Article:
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EU in crisis talks as Greek deficit puts euro at risk

EU leaders are in crunch talks to decide on bailout measures for the Greek economy.

Greece's deficit has spiralled to more than 12pc of economic output in 2009, which is four times the eurozone limit.

The country has been crippled by a raft of public service strikes as the government announced tough new taxes to deal with its burden.

The Greek crisis is a major test for the strength of the euro on the world currency markets and leaders of the countries which use the euro will discuss the country's debt problems.

So far, the EU's largest economies, Germany and France, have said that they are prepared to offer their support to Greece at the summit.

And it is expected that other EU leaders will follow and pledge highly conditional financial support for Greece to prevent the country defaulting on its debt.

Prime Minister George Papandreou's new government has announced widespread measures, including a salary freeze and a two-year increase in the average retirement age to 63.

Market fears over Greece intensified in recent days, dragging the euro down to an eight-month low against the US dollar.

Member states adopting the euro are governed by rules obliging them to keep deficits to less than 3pc of GDP, and debt at no more than 60pc of GDP.

Analysts have criticised the lack of pace from the European Union to deal with Greece's problems which first emerged in December.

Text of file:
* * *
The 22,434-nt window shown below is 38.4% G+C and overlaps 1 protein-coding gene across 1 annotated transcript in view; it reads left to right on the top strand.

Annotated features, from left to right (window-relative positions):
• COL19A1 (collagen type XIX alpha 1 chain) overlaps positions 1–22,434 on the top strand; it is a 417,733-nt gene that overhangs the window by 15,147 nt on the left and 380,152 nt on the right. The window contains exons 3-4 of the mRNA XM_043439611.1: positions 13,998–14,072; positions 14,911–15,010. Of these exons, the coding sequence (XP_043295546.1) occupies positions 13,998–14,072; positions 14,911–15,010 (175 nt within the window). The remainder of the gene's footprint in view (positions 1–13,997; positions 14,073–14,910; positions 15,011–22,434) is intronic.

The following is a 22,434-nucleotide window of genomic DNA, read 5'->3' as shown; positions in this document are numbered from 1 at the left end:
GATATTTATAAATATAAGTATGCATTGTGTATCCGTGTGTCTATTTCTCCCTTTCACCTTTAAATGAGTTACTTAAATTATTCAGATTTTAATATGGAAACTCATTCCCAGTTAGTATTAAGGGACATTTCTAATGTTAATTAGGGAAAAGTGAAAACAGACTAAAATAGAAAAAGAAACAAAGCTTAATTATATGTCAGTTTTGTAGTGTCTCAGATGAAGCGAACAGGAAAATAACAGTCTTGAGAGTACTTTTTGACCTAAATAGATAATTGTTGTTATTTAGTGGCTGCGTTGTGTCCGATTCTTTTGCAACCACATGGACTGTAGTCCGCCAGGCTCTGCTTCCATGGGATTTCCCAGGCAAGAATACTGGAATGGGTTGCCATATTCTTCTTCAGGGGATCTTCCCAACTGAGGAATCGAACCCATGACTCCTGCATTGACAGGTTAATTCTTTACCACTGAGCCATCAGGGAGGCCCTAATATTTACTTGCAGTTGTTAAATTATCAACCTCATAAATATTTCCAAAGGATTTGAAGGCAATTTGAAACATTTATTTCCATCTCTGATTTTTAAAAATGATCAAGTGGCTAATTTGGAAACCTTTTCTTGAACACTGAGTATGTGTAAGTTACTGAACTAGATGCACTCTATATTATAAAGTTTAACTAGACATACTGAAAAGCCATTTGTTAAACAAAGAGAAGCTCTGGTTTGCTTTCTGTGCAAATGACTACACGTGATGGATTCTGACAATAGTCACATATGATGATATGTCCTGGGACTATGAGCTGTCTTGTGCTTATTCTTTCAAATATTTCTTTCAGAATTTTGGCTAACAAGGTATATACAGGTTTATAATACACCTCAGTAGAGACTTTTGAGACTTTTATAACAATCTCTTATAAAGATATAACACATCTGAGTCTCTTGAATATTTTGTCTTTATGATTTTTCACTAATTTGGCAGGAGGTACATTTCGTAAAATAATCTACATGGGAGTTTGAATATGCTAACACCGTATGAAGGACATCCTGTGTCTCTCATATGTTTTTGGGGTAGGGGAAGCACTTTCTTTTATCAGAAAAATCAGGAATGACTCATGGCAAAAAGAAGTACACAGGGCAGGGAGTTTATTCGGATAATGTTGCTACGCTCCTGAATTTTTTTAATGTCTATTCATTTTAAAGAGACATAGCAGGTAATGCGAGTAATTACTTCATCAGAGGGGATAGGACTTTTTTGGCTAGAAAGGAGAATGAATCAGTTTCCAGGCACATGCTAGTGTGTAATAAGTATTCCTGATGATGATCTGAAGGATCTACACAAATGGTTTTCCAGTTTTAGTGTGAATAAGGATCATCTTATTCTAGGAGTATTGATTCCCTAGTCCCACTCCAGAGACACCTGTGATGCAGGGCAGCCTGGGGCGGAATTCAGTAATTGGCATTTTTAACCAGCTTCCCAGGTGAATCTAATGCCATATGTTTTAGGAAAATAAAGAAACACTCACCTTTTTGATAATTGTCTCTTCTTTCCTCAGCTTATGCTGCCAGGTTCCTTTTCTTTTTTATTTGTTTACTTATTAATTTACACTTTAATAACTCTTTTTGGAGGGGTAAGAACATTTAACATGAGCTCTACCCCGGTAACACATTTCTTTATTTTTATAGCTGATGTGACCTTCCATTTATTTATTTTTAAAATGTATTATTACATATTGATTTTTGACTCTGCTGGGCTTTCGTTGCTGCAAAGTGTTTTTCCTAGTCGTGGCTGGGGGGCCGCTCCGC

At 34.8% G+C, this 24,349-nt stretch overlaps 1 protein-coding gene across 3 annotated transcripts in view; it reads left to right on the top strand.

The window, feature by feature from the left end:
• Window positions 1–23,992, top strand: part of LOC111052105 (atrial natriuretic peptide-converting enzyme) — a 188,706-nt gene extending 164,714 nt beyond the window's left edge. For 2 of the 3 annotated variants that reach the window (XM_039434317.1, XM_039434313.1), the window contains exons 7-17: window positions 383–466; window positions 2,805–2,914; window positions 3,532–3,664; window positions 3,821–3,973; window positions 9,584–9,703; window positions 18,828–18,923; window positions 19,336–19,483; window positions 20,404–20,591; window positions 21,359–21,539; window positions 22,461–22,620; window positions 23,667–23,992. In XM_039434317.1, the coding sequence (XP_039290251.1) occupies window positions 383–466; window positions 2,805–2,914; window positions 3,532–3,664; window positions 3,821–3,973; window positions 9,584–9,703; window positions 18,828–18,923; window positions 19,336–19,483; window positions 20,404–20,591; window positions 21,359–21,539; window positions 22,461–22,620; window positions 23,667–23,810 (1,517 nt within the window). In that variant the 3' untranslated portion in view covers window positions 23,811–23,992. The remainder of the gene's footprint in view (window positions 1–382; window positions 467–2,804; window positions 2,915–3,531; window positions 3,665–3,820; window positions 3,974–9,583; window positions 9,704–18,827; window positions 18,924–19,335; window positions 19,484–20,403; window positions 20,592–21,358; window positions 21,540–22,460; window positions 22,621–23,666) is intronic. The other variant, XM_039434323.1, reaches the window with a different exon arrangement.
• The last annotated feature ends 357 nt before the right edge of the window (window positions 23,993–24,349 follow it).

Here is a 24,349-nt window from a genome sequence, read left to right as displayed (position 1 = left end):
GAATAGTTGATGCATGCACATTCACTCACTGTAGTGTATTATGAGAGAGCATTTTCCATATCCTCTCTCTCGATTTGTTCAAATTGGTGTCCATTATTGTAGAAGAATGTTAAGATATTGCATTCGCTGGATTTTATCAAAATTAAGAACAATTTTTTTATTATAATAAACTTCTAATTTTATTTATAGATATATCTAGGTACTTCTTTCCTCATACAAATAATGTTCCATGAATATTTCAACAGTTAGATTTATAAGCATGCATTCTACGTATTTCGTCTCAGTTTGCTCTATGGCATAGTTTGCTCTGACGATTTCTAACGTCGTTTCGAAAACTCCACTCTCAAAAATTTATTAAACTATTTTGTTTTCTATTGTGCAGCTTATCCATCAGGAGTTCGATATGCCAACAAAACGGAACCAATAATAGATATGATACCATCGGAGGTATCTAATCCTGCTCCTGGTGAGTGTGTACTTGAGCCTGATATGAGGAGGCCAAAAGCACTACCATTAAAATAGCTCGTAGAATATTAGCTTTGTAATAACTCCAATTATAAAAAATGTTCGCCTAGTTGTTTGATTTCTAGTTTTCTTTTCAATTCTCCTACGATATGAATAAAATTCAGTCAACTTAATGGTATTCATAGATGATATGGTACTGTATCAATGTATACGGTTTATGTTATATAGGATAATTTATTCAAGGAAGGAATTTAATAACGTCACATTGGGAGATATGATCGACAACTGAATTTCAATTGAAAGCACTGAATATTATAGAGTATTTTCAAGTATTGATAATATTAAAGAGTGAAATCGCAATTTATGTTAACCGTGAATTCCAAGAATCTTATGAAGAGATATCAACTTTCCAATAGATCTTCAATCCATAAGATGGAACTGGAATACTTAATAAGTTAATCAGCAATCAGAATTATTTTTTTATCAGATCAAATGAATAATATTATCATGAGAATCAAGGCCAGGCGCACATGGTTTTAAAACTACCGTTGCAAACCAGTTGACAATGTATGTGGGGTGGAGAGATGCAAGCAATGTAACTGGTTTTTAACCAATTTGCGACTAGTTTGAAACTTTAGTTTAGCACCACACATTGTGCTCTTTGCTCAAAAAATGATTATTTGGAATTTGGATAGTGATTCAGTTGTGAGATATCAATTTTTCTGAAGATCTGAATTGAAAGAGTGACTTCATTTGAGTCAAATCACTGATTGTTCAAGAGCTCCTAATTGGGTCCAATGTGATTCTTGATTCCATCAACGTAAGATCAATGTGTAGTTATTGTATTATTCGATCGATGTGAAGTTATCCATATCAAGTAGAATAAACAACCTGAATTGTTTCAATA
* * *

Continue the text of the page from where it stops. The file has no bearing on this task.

And they were sceptical that today's special summit would produce concrete proposals for a bailout, with leaders instead limiting their remarks to guidelines about how a rescue plan might take place.

"A firm commitment is virtually impossible, partly for the reason that bilateral lending would have to be approved by the national parliaments, if it goes beyond small amounts inside their cash holdings for a very short term," said Erik Nielsen, chief European economist at Goldman Sachs.

The European Commission produced various plans but there were doubts about the ability or willingness of the Greek authorities to implement them.

The Greek austerity plan was revealed is expected to lower the budget deficit by 4 percentage points in one year, which is significantly more than Ireland's plan to cut the country's deficit by 1.8 percentage points.


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